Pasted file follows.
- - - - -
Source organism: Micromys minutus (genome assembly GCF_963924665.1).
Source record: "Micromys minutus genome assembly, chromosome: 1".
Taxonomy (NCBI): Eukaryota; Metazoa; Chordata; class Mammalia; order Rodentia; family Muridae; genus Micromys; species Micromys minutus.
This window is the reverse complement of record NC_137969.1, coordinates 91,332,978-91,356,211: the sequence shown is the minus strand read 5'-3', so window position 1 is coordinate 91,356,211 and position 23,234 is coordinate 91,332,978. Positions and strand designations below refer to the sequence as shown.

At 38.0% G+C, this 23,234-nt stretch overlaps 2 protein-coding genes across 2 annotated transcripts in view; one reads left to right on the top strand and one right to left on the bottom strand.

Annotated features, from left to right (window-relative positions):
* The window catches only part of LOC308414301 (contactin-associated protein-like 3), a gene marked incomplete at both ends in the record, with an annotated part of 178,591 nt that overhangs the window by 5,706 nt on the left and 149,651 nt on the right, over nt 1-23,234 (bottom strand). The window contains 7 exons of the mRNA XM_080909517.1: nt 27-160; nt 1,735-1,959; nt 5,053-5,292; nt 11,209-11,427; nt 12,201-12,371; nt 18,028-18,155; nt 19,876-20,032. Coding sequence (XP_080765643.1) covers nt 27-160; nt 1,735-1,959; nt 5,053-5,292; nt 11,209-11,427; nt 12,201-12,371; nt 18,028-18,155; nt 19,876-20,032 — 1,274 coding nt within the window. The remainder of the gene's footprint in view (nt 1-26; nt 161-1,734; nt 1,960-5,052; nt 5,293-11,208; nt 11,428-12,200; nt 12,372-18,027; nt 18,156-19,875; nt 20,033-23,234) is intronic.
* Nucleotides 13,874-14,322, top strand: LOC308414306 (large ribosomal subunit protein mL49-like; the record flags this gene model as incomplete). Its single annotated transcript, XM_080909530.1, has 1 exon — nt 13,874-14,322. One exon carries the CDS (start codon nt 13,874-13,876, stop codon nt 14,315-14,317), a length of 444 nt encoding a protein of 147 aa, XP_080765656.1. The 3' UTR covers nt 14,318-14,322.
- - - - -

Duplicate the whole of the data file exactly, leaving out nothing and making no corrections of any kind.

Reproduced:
Source organism: Micromys minutus (genome assembly GCF_963924665.1).
Source record: "Micromys minutus genome assembly, chromosome: 1".
Taxonomy (NCBI): Eukaryota; Metazoa; Chordata; class Mammalia; order Rodentia; family Muridae; genus Micromys; species Micromys minutus.
This window is the reverse complement of record NC_137969.1, coordinates 91,332,978-91,356,211: the sequence shown is the minus strand read 5'-3', so window position 1 is coordinate 91,356,211 and position 23,234 is coordinate 91,332,978. Positions and strand designations below refer to the sequence as shown.

At 38.0% G+C, this 23,234-nt stretch overlaps 2 protein-coding genes across 2 annotated transcripts in view; one reads left to right on the top strand and one right to left on the bottom strand.

Annotated features, from left to right (window-relative positions):
* The window catches only part of LOC308414301 (contactin-associated protein-like 3), a gene marked incomplete at both ends in the record, with an annotated part of 178,591 nt that overhangs the window by 5,706 nt on the left and 149,651 nt on the right, over nt 1-23,234 (bottom strand). The window contains 7 exons of the mRNA XM_080909517.1: nt 27-160; nt 1,735-1,959; nt 5,053-5,292; nt 11,209-11,427; nt 12,201-12,371; nt 18,028-18,155; nt 19,876-20,032. Coding sequence (XP_080765643.1) covers nt 27-160; nt 1,735-1,959; nt 5,053-5,292; nt 11,209-11,427; nt 12,201-12,371; nt 18,028-18,155; nt 19,876-20,032 — 1,274 coding nt within the window. The remainder of the gene's footprint in view (nt 1-26; nt 161-1,734; nt 1,960-5,052; nt 5,293-11,208; nt 11,428-12,200; nt 12,372-18,027; nt 18,156-19,875; nt 20,033-23,234) is intronic.
* Nucleotides 13,874-14,322, top strand: LOC308414306 (large ribosomal subunit protein mL49-like; the record flags this gene model as incomplete). Its single annotated transcript, XM_080909530.1, has 1 exon — nt 13,874-14,322. One exon carries the CDS (start codon nt 13,874-13,876, stop codon nt 14,315-14,317), a length of 444 nt encoding a protein of 147 aa, XP_080765656.1. The 3' UTR covers nt 14,318-14,322.